I use the following command to see the name, release and version of a kernel.

-bash-4.1$ uname -s 
-bash-4.1$ uname -r
-bash-4.1$ uname -v
#1 SMP Wed Jun 13 18:24:36 EDT 2012

What is the difference and relation between kernel's release and version? Thanks!

Similar question for a Linux distribution (e.g. Ubuntu, Mint, ...)? I.e. what is the difference and relation between a Linux distribution's release and version?


uname -r

The first is the version string that was used when the kernel was compiled. That's the role of -r.

$ uname -r

This string can get a bit confusing but the base portion (everything before the first dash) is part of the actual Linux kernel version you're using. The rest is related to packaging options that were selected.

What do I mean by this?

  1. Well in the above scenario, 3.13.7 would be the kernel's actual version.
  2. The -100 tells you that various patch sets were applied to it by the Fedora packager, and they're tracking these additional patch sets by appending a number to keep track of them and also denote that this kernel is a base kernel of 3.13.7 + everything that's part of this -100.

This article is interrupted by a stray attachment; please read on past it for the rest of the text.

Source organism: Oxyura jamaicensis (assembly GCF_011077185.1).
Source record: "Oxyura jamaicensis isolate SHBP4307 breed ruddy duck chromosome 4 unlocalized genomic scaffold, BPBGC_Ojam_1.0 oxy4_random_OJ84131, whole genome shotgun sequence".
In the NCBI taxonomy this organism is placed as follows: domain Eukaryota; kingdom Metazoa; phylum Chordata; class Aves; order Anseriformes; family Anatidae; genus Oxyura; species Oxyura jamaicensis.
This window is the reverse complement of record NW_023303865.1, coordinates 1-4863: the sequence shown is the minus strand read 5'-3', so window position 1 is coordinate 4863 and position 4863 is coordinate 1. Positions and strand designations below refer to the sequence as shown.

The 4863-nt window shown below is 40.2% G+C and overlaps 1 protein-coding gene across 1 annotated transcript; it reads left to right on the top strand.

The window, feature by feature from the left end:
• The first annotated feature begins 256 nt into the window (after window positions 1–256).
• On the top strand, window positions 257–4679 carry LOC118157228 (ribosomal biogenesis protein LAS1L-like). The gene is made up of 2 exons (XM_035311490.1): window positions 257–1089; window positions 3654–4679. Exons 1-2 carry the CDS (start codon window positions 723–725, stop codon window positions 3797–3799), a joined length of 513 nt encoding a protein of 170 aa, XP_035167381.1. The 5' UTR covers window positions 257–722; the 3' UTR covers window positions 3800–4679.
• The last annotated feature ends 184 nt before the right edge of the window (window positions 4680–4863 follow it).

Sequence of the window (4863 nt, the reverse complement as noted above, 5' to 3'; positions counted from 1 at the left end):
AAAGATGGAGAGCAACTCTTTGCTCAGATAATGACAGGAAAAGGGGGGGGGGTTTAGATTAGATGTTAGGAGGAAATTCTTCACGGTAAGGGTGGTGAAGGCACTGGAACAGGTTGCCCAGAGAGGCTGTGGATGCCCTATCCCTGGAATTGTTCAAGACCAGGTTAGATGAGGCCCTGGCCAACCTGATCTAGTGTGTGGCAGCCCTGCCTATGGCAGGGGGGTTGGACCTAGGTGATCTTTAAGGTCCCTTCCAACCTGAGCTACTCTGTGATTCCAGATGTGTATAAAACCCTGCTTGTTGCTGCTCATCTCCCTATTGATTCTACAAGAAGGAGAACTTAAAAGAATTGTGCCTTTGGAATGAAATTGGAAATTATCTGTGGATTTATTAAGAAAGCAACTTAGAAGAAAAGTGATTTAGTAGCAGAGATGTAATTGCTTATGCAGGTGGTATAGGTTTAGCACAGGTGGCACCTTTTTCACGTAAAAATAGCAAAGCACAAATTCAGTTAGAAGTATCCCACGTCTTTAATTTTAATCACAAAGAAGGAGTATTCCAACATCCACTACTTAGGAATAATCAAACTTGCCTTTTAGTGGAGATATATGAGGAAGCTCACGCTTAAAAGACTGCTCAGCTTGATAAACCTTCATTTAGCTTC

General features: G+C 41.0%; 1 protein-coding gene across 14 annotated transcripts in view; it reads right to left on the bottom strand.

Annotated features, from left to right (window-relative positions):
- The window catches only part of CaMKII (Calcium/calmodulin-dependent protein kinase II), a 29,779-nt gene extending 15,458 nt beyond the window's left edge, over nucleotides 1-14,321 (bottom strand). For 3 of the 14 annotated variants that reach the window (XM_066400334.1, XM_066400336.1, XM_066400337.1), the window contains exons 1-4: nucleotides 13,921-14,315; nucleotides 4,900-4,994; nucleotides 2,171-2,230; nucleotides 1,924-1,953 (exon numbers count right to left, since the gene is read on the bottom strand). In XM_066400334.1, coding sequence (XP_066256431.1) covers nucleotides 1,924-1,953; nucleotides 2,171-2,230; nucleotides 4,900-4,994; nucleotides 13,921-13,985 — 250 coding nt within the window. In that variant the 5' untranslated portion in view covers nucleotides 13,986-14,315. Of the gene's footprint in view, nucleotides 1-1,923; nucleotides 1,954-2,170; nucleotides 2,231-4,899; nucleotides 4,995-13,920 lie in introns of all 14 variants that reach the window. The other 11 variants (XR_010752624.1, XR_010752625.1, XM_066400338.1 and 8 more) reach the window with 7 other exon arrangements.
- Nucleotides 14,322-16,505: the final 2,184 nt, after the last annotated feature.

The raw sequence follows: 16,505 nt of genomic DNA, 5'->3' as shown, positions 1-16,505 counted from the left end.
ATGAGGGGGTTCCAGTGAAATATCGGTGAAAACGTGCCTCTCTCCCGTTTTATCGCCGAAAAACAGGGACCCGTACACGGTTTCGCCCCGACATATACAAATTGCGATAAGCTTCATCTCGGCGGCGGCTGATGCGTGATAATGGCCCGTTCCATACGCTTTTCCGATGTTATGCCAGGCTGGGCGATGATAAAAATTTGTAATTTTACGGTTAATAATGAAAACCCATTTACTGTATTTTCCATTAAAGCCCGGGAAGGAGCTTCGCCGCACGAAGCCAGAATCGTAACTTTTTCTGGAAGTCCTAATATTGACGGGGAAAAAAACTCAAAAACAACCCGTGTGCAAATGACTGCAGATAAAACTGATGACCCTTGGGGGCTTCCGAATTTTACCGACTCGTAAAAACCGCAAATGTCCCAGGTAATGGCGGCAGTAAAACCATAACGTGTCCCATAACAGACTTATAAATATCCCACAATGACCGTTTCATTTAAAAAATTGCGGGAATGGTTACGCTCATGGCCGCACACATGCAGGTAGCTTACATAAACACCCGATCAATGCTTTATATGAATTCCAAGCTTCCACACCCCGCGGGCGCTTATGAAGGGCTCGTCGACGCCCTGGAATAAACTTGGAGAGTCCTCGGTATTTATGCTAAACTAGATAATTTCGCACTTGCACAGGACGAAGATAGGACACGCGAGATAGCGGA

3. The kernel was packaged for version 19 of Fedora (fc19).
  4. It was packaged for the *x86_64* (64-bit) architecture.

uname -v

For -v it's showing you when the kernel was compiled/built.

$ uname -v
#1 SMP Mon Mar 24 21:53:16 UTC 2014

On my Fedora 19 system you can convince yourself that this is in fact true by looking at when the kernel package was actually build via RPM.

$ rpm -qi kernel-$(uname -r) | grep -E "Build Date"
Build Date  : Mon 24 Mar 2014 06:31:17 PM EDT

The build dates differ slightly since the uname -v is what was "burned" into the kernel when it was compiled. The build date in the RPM is from when the RPM had the kernel's compile time burned into it, during package construction.


Release follow kernel version with package/release specific information added. If we go by your example 2.6.32-279.el6.x86_64, this means:

  • 2.6.32 Linux kernel, this is base version and tells you the version of Linux kernel in most distributions and packages.
  • 279 is this package specific release version. el6 suggests its Enterprise Linux (RHEL/CentOS). What happens in these distributions is that they use same kernel version just backport important patches and just up the package number every time so your package manager can update it. This version tag is distribution specific and can vary across different distributions and package managers. It is chosen at compile time.

Version shows the kernel was compiled.

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